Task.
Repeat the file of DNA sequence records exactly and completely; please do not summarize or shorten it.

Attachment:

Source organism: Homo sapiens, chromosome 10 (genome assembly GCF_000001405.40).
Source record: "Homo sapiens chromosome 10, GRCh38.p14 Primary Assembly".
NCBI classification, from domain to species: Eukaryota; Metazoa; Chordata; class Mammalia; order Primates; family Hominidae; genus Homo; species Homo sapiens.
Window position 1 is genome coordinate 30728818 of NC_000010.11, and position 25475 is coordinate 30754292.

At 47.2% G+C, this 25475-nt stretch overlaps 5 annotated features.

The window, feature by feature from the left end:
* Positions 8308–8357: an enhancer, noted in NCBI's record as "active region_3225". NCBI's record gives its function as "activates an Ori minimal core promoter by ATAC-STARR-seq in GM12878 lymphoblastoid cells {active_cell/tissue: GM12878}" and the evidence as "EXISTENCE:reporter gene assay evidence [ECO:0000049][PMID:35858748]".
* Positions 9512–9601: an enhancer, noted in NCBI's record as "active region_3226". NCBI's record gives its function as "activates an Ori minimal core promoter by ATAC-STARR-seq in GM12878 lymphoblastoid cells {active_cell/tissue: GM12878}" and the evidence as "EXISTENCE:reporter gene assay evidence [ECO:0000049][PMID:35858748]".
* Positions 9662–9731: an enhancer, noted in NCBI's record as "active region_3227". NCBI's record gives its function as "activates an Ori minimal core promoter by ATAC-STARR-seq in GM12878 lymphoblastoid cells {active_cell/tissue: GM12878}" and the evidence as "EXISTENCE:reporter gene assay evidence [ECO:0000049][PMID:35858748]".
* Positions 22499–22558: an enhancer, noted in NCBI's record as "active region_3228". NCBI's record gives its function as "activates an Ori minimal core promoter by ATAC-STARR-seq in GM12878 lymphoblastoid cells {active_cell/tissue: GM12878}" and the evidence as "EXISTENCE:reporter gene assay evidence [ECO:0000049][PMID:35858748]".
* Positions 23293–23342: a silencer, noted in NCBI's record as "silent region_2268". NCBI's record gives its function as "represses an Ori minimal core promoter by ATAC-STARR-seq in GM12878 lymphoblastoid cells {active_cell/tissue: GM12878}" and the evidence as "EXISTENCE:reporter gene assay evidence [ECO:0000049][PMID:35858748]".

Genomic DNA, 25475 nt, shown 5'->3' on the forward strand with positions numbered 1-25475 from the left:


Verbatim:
Source organism: Homo sapiens, chromosome 10 (genome assembly GCF_000001405.40).
Source record: "Homo sapiens chromosome 10, GRCh38.p14 Primary Assembly".
NCBI classification, from domain to species: Eukaryota; Metazoa; Chordata; class Mammalia; order Primates; family Hominidae; genus Homo; species Homo sapiens.
Window position 1 is genome coordinate 30728818 of NC_000010.11, and position 25475 is coordinate 30754292.

At 47.2% G+C, this 25475-nt stretch overlaps 5 annotated features.

The window, feature by feature from the left end:
* Positions 8308–8357: an enhancer, noted in NCBI's record as "active region_3225". NCBI's record gives its function as "activates an Ori minimal core promoter by ATAC-STARR-seq in GM12878 lymphoblastoid cells {active_cell/tissue: GM12878}" and the evidence as "EXISTENCE:reporter gene assay evidence [ECO:0000049][PMID:35858748]".
* Positions 9512–9601: an enhancer, noted in NCBI's record as "active region_3226". NCBI's record gives its function as "activates an Ori minimal core promoter by ATAC-STARR-seq in GM12878 lymphoblastoid cells {active_cell/tissue: GM12878}" and the evidence as "EXISTENCE:reporter gene assay evidence [ECO:0000049][PMID:35858748]".
* Positions 9662–9731: an enhancer, noted in NCBI's record as "active region_3227". NCBI's record gives its function as "activates an Ori minimal core promoter by ATAC-STARR-seq in GM12878 lymphoblastoid cells {active_cell/tissue: GM12878}" and the evidence as "EXISTENCE:reporter gene assay evidence [ECO:0000049][PMID:35858748]".
* Positions 22499–22558: an enhancer, noted in NCBI's record as "active region_3228". NCBI's record gives its function as "activates an Ori minimal core promoter by ATAC-STARR-seq in GM12878 lymphoblastoid cells {active_cell/tissue: GM12878}" and the evidence as "EXISTENCE:reporter gene assay evidence [ECO:0000049][PMID:35858748]".
* Positions 23293–23342: a silencer, noted in NCBI's record as "silent region_2268". NCBI's record gives its function as "represses an Ori minimal core promoter by ATAC-STARR-seq in GM12878 lymphoblastoid cells {active_cell/tissue: GM12878}" and the evidence as "EXISTENCE:reporter gene assay evidence [ECO:0000049][PMID:35858748]".

Genomic DNA, 25475 nt, shown 5'->3' on the forward strand with positions numbered 1-25475 from the left: